Government mulls cutting rooftop solar prices to ease grid overload

By Dat Nguyen   March 12, 2021 | 12:00 am PT
Government mulls cutting rooftop solar prices to ease grid overload
Workers install rooftop solar panels in District 6, Ho Chi Minh City. Photo by VnExpress/Nam Duong.
The Ministry of Industry and Trade is considering cutting the prices paid for rooftop solar by 30 percent to slow down its development amid concerns of grid overload.

It plans to cut the feed-in tariffs from 8.38 U.S. cents per kilowatt-hour to 5.2-5.8 cents, with lower prices for commercial projects and higher prices for households.

The ministry will also limit the power they can sell to the government to ease the pressure on the transmission lines.

It recently set up a task group for a sweeping inspection of solar power projects nationwide since it suspects some investors took advantage of the incentives offered between July 2019 and the end of 2020.

The sector began booming in mid-2019 as the deadline for the government’s incentive feed-in tariff approached, causing developers to speed up their projects, mostly in the central and southern regions.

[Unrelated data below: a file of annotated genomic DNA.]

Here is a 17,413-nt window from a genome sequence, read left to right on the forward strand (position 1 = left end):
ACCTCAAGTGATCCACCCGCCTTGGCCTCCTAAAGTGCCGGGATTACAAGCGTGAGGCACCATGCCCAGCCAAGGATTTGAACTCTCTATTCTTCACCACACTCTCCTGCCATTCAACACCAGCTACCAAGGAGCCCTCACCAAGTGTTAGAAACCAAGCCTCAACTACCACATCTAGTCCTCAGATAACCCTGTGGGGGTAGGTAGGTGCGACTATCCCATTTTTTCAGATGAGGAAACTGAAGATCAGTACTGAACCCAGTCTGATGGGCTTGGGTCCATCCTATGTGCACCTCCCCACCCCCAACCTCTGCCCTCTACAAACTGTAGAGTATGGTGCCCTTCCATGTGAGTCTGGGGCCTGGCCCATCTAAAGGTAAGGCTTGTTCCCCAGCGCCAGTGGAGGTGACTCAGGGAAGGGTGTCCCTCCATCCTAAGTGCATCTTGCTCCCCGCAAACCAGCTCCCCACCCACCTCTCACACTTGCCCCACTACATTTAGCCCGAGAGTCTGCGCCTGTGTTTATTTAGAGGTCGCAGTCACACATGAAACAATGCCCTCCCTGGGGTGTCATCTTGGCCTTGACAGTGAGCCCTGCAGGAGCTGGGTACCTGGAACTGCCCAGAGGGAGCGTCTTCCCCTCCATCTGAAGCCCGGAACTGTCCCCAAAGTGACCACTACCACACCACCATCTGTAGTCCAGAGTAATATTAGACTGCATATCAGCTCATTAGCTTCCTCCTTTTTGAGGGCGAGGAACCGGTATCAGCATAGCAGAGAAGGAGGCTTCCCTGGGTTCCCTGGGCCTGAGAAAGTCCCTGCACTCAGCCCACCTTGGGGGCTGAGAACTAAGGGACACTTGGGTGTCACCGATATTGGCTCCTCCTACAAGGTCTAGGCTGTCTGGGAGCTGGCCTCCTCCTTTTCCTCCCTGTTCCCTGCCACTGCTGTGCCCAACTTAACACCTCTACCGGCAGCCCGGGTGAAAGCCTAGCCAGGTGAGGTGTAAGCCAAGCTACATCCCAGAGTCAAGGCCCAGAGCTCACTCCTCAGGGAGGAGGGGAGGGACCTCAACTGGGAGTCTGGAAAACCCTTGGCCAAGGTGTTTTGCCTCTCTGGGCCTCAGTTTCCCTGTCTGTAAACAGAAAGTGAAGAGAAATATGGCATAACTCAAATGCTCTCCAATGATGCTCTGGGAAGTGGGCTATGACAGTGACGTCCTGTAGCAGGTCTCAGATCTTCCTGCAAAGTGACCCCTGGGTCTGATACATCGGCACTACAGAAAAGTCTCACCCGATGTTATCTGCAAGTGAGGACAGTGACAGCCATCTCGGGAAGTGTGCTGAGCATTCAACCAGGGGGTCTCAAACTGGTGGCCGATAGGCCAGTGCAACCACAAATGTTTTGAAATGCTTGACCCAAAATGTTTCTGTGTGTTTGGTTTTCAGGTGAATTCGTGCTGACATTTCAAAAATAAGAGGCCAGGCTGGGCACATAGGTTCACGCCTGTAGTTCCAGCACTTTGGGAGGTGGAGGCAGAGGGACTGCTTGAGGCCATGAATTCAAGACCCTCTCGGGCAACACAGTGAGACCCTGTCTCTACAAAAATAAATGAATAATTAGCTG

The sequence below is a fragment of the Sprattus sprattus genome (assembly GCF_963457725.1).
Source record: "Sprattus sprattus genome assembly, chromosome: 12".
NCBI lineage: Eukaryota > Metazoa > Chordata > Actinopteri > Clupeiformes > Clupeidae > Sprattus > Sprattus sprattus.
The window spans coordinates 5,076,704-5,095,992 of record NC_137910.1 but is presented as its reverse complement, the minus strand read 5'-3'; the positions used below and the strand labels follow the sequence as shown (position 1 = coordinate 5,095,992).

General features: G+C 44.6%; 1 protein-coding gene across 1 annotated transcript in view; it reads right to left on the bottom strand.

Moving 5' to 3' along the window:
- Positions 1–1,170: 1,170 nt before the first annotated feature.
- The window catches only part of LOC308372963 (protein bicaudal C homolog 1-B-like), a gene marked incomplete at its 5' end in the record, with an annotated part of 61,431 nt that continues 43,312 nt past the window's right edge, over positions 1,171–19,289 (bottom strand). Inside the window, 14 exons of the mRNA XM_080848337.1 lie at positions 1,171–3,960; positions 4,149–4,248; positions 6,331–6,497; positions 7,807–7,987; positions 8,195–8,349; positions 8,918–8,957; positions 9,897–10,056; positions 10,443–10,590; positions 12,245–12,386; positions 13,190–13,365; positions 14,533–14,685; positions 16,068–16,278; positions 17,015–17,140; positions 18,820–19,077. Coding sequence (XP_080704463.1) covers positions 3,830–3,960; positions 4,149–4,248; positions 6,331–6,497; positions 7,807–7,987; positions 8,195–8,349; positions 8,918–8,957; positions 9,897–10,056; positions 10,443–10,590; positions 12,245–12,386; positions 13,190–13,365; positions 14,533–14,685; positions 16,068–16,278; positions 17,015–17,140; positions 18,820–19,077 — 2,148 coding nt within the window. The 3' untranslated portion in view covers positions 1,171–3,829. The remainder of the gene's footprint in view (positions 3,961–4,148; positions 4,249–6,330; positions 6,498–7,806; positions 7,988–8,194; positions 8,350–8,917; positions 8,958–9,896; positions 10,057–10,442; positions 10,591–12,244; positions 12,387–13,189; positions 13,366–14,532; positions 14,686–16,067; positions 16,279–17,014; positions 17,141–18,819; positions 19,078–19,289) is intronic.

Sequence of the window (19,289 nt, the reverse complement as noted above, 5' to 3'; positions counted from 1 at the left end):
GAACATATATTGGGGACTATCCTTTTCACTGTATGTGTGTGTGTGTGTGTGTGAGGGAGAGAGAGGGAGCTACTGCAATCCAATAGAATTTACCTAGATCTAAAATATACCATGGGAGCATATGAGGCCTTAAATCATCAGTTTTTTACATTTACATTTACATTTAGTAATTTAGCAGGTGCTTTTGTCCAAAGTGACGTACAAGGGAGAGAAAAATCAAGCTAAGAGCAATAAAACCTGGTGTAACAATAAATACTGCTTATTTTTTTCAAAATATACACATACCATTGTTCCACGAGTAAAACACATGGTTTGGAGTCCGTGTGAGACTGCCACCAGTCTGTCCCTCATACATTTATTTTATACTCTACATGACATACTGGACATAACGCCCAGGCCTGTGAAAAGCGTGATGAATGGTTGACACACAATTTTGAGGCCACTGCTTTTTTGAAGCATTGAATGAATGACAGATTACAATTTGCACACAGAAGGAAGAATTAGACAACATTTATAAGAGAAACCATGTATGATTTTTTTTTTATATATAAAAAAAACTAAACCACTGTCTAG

Solar capacity surged to 19,400 MWp by the end of last year, or 25 percent of the country’s total power capacity, according to state-owned utility Vietnam Electricity (EVN). This capacity came from over 100 farms and 101,000 rooftop installations, it said.

This boom placed enormous strain on the country’s 500-kilovolt north-south transmission line, the backbone of the national grid.

Authorities cut solar power by a total of 365 million kilowatt-hours last year and plan to increase it to 1.3 billion kilowatt-hours this year.

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